Letter from the Chancellor, Mrs Graça Machel | Professor Martin West, Deputy Vice-Chancellor | Thulani Madinginye, president of the SRC | Geoff Budlender, Chair of Council | Professor Hugh Corder, Dean of the Faculty of Law | Theuns Eloff, chairperson of Higher Education South Africa
Professor Njabulo Ndebele is an extraordinary South African. I wanted to make that statement at the outset because in these most challenging of times we need extraordinary South Africans, people with the intellect, courage and - most of all - the integrity of Njabulo.
Njabulo is that rare sort of person who gives intellectuals a good name. An intellectual he certainly is - of the highest order - but there is nothing abstract or cloistered about how he has chosen to live his life. He is passionately engaged and apparently unafraid to tackle the most difficult of issues, sometimes drawing fierce attacks upon himself in the process, though he is a gentle, man. He is a fearless, free thinker whose wellspring is principle and compassion.
Njabulo has led this institution through its formative first years of the 21st century. It is a major achievement. His task was to move the university forward towards its transformational goals, fundamentally and fast, while simultaneously protecting and maintaining its internationally recognised academic standards. Easy to say, inestimably difficult to do.
Today, and especially today, in the context of events unfolding in the country, Njabulo and his colleagues can proudly say that UCT students have a sense of belonging.
The position of Vice-Chancellor at any university is no sinecure, least of all in South Africa. Professor Njabulo Ndebele is the first Vice-Chancellor in our history to have had a prior experience of being a Vice-Chancellor.
Accepting the call was surely the triumph of hope over experience! But we are indeed fortunate that he did so. He has led UCT through a vital period of consolidation, building on strong foundations left by his predecessors, and then into a period of consolidation, and then into a period of considerable development.
As Vice-Chancellor, Professor Ndebele developed a strong and inclusive leadership team, and gave them space to work.
He hands over a strong and stable institution, ready to face new challenges and opportunities. He has done all this with calm, thoughtfulness and dignity.
Tonight is about a teacher whom so many revere for his patient methods of transferring knowledge and skills. Tonight is about a man who's always willing to learn from those around him.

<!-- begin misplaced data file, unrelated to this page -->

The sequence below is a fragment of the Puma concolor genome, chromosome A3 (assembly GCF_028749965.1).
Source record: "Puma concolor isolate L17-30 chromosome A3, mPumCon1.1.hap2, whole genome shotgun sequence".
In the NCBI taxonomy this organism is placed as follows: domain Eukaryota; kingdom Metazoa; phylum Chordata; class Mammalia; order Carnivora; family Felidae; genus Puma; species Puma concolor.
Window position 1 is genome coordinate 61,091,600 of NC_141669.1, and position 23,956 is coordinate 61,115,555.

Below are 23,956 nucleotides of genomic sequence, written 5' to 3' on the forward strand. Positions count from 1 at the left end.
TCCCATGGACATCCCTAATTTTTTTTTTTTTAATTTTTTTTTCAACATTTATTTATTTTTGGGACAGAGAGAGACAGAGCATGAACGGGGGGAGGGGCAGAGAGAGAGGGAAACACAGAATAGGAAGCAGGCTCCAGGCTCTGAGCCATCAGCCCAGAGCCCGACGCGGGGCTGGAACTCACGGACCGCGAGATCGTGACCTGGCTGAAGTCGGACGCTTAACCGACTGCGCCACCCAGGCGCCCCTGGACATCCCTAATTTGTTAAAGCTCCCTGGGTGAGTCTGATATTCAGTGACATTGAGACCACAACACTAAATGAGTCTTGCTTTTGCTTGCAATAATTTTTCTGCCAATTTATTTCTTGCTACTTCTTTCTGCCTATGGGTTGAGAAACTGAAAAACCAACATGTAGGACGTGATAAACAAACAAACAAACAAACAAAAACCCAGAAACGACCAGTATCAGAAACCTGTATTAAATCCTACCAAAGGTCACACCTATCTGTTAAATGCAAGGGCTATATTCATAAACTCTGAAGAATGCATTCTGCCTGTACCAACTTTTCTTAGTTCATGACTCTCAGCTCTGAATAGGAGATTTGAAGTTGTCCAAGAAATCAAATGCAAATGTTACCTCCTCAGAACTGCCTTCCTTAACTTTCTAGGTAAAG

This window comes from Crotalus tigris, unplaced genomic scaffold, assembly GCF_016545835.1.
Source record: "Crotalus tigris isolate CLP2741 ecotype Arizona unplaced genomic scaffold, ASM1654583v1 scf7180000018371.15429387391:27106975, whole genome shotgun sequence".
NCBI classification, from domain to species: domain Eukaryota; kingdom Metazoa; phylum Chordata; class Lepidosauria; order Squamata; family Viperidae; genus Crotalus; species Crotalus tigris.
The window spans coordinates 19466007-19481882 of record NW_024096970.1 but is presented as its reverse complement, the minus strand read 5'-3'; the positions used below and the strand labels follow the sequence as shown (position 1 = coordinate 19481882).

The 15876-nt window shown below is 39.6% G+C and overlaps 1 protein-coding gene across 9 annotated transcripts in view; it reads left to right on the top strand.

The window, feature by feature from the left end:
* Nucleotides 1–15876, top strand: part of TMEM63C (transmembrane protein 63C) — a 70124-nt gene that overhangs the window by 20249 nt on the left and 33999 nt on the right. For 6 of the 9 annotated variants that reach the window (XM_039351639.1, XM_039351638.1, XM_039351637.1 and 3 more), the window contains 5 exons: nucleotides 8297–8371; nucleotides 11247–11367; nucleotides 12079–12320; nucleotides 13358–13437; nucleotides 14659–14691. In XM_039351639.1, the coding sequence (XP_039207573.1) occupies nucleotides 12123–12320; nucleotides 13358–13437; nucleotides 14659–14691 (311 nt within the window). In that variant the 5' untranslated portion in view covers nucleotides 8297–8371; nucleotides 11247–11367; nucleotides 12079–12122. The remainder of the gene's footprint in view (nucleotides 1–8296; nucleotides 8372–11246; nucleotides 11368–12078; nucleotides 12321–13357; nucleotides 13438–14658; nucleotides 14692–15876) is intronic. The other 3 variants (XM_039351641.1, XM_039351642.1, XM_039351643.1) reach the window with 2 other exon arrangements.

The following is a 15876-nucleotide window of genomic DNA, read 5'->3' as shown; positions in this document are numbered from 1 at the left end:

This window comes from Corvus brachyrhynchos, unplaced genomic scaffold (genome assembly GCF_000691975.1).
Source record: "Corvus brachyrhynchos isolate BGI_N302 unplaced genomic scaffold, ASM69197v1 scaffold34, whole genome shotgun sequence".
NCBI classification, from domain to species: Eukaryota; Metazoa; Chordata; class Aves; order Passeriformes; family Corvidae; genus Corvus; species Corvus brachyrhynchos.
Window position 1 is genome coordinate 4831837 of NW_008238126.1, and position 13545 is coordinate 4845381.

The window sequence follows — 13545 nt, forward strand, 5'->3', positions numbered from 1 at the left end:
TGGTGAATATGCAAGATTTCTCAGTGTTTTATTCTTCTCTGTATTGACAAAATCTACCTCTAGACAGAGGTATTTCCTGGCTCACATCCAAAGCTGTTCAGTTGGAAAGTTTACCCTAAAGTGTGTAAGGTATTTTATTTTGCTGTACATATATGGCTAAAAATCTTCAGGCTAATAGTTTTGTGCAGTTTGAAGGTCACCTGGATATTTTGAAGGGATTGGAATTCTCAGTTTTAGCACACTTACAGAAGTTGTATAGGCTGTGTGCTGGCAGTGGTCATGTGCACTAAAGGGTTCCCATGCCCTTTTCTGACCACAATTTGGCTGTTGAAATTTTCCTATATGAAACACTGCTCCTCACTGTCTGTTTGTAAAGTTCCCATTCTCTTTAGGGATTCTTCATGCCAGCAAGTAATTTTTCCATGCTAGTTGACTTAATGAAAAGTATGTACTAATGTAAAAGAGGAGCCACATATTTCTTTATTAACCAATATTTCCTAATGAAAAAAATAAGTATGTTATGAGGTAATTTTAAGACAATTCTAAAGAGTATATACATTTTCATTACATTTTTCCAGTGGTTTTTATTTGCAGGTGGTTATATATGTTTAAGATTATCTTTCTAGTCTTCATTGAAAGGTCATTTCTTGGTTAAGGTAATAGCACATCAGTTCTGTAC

Wherever the goes he will undoubtedly continue to learn, teach and shape societal opinion. He will continue to love and be loved.
Professor Ndebele, though you are leaving the institution, you will never leave our minds and hearts.
Njabulo Ndebele's leadership is first and foremost a moral leadership. If anything, it characterises the Ndebele Vice-Chancellorship.
The focus on moral issues does not always lead to simple solutions. The Vice-Chancellor is a person given to reflecting on ambiguity, complexity and contradiction.
He shuns the simplistic answer. That, I love to say, can sometimes be frustrating to those of us who want the quick answer. But no-one can doubt that underlying the engagement with ambiguity is a hard-edged clarity of moral vision.
The other quality of Njabulo Ndebele's leadership, which is reflected in the events of the past weeks, is the space he gives others to act. Sometimes we yearn for the leader who will stride out ahead of us, making the grand gesture, saying "Follow me".
This is not Njabulo Ndebele's style. The politics of the spectacle are inconsistent with his inner being. His style is different. It is building unity, leading a moral vision, creating space for others to express their passion and energy.
Thinking back over the last eight years, the main qualities that you have brought to the office of Vice- Chancellor are: calmness, reflectiveness, inclusiveness, integrity, human decency and courage.
Many would argue that the UCT of 2000 needed a period of consolidation after the many shake-ups of the previous five years or so (this was acknowledged even by your predecessor in office), which had unsettled many, even if for good reason. Your style of leadership restored a level of confidence and predictability, without losing sight of the overriding imperative for change and of our necessary commitment to social justice. A glance around this room will confirm the extent to which the complexion of the Senate has altered over this period.
Fundamental to your approach is the primacy of respect for others, to which the Khuluma initiative has contributed much.
Njabulo Ndebele must be saluted and thanked for the leadership role he played in the South African Higher Education sector for the past two decades. Not only is he one of the longest serving vice-chancellors (ever, I think!), but he remained committed to playing a leadership role longer than anyone I know of.
His quiet analysis and powerful intellectual input will be sorely missed. His principled stance on academic freedom and the autonomy of universities will be constant reminders of what we as new-generation university leaders should uphold.
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